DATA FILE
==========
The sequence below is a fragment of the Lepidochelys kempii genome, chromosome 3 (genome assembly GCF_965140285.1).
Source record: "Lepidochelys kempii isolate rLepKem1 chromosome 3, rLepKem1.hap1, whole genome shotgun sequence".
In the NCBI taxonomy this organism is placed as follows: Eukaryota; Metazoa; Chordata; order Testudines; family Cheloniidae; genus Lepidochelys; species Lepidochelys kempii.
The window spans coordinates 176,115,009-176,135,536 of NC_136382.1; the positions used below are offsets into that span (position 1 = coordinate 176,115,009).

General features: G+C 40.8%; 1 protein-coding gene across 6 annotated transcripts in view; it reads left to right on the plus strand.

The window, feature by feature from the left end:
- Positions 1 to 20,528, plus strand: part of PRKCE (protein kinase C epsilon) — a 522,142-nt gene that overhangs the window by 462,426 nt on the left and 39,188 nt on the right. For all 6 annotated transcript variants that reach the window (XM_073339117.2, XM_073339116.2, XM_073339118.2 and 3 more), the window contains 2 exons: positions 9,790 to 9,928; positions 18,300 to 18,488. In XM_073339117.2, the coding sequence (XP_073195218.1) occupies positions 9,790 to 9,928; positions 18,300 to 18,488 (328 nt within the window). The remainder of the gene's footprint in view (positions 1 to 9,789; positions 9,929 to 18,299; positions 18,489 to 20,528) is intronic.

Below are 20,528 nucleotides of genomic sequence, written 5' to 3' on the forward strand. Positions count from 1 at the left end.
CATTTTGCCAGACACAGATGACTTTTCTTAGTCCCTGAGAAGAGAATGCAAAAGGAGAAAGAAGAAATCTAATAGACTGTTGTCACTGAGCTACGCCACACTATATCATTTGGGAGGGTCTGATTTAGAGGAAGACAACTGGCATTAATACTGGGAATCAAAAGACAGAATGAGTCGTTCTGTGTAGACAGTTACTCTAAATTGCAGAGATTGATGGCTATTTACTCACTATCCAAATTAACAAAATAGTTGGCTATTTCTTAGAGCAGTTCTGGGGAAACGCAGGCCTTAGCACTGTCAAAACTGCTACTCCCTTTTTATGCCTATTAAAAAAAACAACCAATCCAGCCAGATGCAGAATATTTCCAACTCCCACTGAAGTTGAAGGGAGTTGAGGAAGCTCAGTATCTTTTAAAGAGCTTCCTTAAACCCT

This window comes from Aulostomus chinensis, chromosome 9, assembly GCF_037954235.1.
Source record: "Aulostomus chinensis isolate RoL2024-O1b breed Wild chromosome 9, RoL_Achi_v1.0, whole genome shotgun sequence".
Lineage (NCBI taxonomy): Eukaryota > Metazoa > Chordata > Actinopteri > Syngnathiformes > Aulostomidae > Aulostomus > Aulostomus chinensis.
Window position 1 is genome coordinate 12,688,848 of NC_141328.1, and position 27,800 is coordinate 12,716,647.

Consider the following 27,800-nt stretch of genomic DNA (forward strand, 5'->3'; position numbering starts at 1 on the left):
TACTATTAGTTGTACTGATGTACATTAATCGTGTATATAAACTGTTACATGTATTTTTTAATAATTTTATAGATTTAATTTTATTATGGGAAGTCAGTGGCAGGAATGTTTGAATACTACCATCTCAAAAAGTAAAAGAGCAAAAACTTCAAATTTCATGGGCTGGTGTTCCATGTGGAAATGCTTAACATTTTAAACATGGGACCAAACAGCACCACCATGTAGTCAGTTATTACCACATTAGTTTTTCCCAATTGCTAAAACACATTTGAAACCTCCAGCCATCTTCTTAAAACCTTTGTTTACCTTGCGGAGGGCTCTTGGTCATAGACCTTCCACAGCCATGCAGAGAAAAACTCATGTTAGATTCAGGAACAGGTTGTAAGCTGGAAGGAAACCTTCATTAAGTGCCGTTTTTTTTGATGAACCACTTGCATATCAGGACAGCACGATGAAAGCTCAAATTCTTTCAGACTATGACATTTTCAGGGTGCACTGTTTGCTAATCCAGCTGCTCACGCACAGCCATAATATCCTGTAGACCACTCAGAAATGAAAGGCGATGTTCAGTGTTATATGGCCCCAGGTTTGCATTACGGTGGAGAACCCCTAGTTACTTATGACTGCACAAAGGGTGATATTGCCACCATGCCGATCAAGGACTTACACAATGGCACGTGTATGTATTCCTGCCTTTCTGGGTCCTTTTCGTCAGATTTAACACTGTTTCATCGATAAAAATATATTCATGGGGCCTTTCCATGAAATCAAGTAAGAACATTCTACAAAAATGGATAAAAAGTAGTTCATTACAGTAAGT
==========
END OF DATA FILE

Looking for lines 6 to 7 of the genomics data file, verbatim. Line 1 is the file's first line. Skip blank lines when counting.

The window, feature by feature from the left end:
- Positions 1 to 20,528, plus strand: part of PRKCE (protein kinase C epsilon) — a 522,142-nt gene that overhangs the window by 462,426 nt on the left and 39,188 nt on the right. For all 6 annotated transcript variants that reach the window (XM_073339117.2, XM_073339116.2, XM_073339118.2 and 3 more), the window contains 2 exons: positions 9,790 to 9,928; positions 18,300 to 18,488. In XM_073339117.2, the coding sequence (XP_073195218.1) occupies positions 9,790 to 9,928; positions 18,300 to 18,488 (328 nt within the window). The remainder of the gene's footprint in view (positions 1 to 9,789; positions 9,929 to 18,299; positions 18,489 to 20,528) is intronic.